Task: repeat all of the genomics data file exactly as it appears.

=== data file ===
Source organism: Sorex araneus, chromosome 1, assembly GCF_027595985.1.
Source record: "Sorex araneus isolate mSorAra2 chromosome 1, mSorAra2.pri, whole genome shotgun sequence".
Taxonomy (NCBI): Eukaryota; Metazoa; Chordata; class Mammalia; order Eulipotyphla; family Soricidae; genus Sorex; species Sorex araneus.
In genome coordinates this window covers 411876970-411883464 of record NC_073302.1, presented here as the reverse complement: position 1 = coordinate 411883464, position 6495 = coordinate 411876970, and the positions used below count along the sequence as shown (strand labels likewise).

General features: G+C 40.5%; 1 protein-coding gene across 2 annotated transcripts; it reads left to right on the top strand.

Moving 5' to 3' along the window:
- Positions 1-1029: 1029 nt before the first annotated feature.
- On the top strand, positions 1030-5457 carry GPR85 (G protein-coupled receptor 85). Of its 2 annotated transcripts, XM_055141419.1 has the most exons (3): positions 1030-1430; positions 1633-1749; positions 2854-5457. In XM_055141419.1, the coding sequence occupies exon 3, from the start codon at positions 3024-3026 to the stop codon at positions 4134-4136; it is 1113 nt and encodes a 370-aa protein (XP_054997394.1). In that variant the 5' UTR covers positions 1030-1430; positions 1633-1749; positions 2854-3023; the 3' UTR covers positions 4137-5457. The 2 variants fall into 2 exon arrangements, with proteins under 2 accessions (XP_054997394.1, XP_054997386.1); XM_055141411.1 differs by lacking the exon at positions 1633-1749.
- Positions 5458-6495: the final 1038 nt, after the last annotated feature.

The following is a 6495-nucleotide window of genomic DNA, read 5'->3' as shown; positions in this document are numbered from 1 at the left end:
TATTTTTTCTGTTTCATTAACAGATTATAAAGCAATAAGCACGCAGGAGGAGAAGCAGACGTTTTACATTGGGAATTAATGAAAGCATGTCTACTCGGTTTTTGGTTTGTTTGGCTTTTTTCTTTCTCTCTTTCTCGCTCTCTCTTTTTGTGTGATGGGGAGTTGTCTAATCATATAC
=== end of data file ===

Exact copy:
Source organism: Sorex araneus, chromosome 1, assembly GCF_027595985.1.
Source record: "Sorex araneus isolate mSorAra2 chromosome 1, mSorAra2.pri, whole genome shotgun sequence".
Taxonomy (NCBI): Eukaryota; Metazoa; Chordata; class Mammalia; order Eulipotyphla; family Soricidae; genus Sorex; species Sorex araneus.
In genome coordinates this window covers 411876970-411883464 of record NC_073302.1, presented here as the reverse complement: position 1 = coordinate 411883464, position 6495 = coordinate 411876970, and the positions used below count along the sequence as shown (strand labels likewise).

General features: G+C 40.5%; 1 protein-coding gene across 2 annotated transcripts; it reads left to right on the top strand.

Moving 5' to 3' along the window:
- Positions 1-1029: 1029 nt before the first annotated feature.
- On the top strand, positions 1030-5457 carry GPR85 (G protein-coupled receptor 85). Of its 2 annotated transcripts, XM_055141419.1 has the most exons (3): positions 1030-1430; positions 1633-1749; positions 2854-5457. In XM_055141419.1, the coding sequence occupies exon 3, from the start codon at positions 3024-3026 to the stop codon at positions 4134-4136; it is 1113 nt and encodes a 370-aa protein (XP_054997394.1). In that variant the 5' UTR covers positions 1030-1430; positions 1633-1749; positions 2854-3023; the 3' UTR covers positions 4137-5457. The 2 variants fall into 2 exon arrangements, with proteins under 2 accessions (XP_054997394.1, XP_054997386.1); XM_055141411.1 differs by lacking the exon at positions 1633-1749.
- Positions 5458-6495: the final 1038 nt, after the last annotated feature.

The following is a 6495-nucleotide window of genomic DNA, read 5'->3' as shown; positions in this document are numbered from 1 at the left end:
TATTTTTTCTGTTTCATTAACAGATTATAAAGCAATAAGCACGCAGGAGGAGAAGCAGACGTTTTACATTGGGAATTAATGAAAGCATGTCTACTCGGTTTTTGGTTTGTTTGGCTTTTTTCTTTCTCTCTTTCTCGCTCTCTCTTTTTGTGTGATGGGGAGTTGTCTAATCATATAC